But the trend is not good.  It is to withdraw and disable the free-flowing participation of individuals in political debate now, which China and authoritarian countries see as destabilizing because it feeds on class resentments and unsustainable ideas of individualism. The Internet should be institutionalized the way everything else is, which sounds suspiciously like the “Digital Single Market” idea in the EU, and the recent Copyright Directive changes (Articles 11 – link tax, and 13 – pre-upload monitoring and filtering) that is attracting so much attention now.  (The EU passed a preliminary vote on this matter today, and the entire EU Parliament could vote in December – I covered this on Wordpress.) 
The West is allowing communism to creep into its own political thinking again, even as it looks only at the right wing separatist movements. 

Wednesday, June 13, 2018

Trump makes a deal with the devil (not his first) to get a promise for total denuclearization of DPRK

There is plenty of effusive criticism this morning for Trump’s behavior in giving accolades to Kin Jong Un, with all his hyperbole, months after calling him “little rocket man” and being called a “dotard” back.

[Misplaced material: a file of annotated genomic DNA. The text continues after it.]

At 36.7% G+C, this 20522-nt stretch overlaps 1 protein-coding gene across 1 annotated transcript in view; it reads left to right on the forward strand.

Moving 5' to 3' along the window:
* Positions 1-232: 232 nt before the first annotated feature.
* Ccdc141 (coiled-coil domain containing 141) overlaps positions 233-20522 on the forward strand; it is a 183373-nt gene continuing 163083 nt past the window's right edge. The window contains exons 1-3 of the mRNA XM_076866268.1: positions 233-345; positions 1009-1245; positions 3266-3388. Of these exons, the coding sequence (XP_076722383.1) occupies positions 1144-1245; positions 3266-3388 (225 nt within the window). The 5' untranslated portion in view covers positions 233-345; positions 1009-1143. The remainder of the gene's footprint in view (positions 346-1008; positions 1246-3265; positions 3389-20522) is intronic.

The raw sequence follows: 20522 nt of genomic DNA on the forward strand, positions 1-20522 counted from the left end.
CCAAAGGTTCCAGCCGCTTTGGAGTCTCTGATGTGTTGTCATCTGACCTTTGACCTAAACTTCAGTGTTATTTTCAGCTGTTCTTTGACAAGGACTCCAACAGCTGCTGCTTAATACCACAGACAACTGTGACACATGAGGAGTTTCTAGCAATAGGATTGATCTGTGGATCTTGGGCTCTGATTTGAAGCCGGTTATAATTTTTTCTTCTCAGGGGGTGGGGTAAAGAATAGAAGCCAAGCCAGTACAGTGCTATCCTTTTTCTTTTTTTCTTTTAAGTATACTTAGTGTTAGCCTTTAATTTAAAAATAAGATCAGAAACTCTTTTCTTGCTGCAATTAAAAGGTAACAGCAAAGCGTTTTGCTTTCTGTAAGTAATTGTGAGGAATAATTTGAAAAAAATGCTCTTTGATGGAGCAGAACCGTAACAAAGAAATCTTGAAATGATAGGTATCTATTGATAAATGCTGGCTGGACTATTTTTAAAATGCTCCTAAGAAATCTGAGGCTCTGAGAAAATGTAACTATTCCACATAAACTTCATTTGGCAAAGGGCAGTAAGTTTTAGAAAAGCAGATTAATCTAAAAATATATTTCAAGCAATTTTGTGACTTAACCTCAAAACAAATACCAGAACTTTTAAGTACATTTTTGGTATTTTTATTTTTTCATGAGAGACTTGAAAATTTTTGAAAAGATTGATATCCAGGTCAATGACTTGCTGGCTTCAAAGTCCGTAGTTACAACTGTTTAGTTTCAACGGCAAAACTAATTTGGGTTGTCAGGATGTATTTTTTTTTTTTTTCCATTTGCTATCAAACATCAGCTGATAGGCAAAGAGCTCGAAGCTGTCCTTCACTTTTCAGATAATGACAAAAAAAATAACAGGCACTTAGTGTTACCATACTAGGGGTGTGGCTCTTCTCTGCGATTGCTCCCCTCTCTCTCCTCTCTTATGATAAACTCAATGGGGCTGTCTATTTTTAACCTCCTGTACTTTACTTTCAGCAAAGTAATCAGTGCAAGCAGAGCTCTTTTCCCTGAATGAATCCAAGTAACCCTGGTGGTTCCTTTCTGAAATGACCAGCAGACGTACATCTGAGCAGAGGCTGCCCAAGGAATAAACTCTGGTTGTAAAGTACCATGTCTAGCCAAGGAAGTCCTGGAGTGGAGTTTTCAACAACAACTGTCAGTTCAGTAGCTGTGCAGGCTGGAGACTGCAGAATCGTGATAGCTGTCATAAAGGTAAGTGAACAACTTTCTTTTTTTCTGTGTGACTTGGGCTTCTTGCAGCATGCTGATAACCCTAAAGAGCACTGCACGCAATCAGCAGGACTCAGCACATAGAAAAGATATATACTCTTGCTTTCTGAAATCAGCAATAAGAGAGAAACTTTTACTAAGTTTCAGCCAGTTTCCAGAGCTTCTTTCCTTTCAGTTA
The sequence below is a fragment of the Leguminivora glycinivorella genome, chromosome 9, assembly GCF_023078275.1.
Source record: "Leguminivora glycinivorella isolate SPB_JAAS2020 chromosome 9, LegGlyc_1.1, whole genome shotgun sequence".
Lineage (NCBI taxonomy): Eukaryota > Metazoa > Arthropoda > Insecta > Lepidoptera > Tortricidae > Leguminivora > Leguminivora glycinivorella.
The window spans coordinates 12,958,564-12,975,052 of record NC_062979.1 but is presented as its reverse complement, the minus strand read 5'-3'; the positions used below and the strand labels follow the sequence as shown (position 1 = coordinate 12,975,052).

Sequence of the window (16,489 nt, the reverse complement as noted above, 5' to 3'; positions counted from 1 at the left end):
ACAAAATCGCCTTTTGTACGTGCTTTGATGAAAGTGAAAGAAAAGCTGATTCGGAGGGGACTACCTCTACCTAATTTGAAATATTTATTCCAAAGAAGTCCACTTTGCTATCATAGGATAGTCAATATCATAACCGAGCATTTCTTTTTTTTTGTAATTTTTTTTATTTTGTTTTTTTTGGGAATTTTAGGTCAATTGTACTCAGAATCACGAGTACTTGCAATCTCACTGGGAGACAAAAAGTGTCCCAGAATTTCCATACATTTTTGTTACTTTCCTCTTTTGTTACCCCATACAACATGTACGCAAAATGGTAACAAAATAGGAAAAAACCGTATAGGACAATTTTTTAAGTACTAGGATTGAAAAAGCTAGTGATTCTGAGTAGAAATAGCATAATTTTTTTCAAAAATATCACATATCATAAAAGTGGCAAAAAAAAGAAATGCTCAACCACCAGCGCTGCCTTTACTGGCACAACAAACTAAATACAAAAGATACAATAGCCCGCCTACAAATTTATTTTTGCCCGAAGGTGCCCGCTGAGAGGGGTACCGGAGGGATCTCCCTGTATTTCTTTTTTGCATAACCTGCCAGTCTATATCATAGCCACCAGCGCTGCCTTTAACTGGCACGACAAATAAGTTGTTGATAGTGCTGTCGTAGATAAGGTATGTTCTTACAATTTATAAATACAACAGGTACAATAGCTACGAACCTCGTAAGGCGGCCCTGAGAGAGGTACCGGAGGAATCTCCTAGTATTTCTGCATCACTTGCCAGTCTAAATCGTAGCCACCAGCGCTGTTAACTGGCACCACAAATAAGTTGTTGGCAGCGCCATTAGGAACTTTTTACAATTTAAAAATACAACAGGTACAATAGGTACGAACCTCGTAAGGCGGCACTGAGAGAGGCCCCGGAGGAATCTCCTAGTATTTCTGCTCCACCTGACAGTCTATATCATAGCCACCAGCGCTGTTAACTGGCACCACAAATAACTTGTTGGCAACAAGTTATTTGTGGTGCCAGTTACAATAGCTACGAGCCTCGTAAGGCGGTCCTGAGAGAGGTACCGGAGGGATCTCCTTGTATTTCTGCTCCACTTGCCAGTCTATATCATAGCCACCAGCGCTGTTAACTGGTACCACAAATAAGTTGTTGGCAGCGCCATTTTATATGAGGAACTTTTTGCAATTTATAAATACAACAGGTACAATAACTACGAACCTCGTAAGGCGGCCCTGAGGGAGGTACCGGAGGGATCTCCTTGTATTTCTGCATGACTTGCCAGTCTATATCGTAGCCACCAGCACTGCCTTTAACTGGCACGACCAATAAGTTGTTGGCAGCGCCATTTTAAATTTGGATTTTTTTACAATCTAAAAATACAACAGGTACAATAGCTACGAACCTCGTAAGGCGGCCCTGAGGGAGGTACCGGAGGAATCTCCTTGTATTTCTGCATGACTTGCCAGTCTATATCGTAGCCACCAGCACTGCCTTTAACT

Vox talks about the Senate Republicans waffling on this here
Of course, getting North Korea to get rid of its nukes in a verifiable way would be a tremendous accomplishment for any president.

But this is the kind of behavior that in my own life I find so offensive to engage in personally, like on social media – or to sell to people.  I don’t like to indulge people at all.

Vox has a “Today explained” Podcast on Apple iTunes that would take time to listen to. 
The brutal dictatorship continues.  But maybe America is a tad, or even a lot, safer.

Update: June 15

This morning, when Trump was asked why he coddled a vicious dictator at Singapore, Trump answered bluntly (on CNN), "I don't want to see a nuclear war destroy you and your family."

Monday, June 11, 2018

Sessions nixes gang violence as a credible fear for asylum seekers; Trump's summit seems to have a good first inning

Today, Attorney General Jeff Sessions said that gang violence and domestic violence will no longer be allowed as credible fear reasons for asylum seekers, a measure which would affect asylum seekers mainly from Central America.

The New York Times story by Katie Brenner and Caitlin Dickerson is here. 

It is not likely to affect LGBT asylum seekers particularly.  The legal reasoning seems to be that gang and domestic violence is not caused by government.  But if extended to some countries in Africa, would this reasoning apply to female mutilation? 

Jason Dzubow considers the decision "not so bad" as he explains on The Asylumist here

Trump reports that the Summit with Kim Jong Un is off to a good start (CNN). 

Sunday, June 10, 2018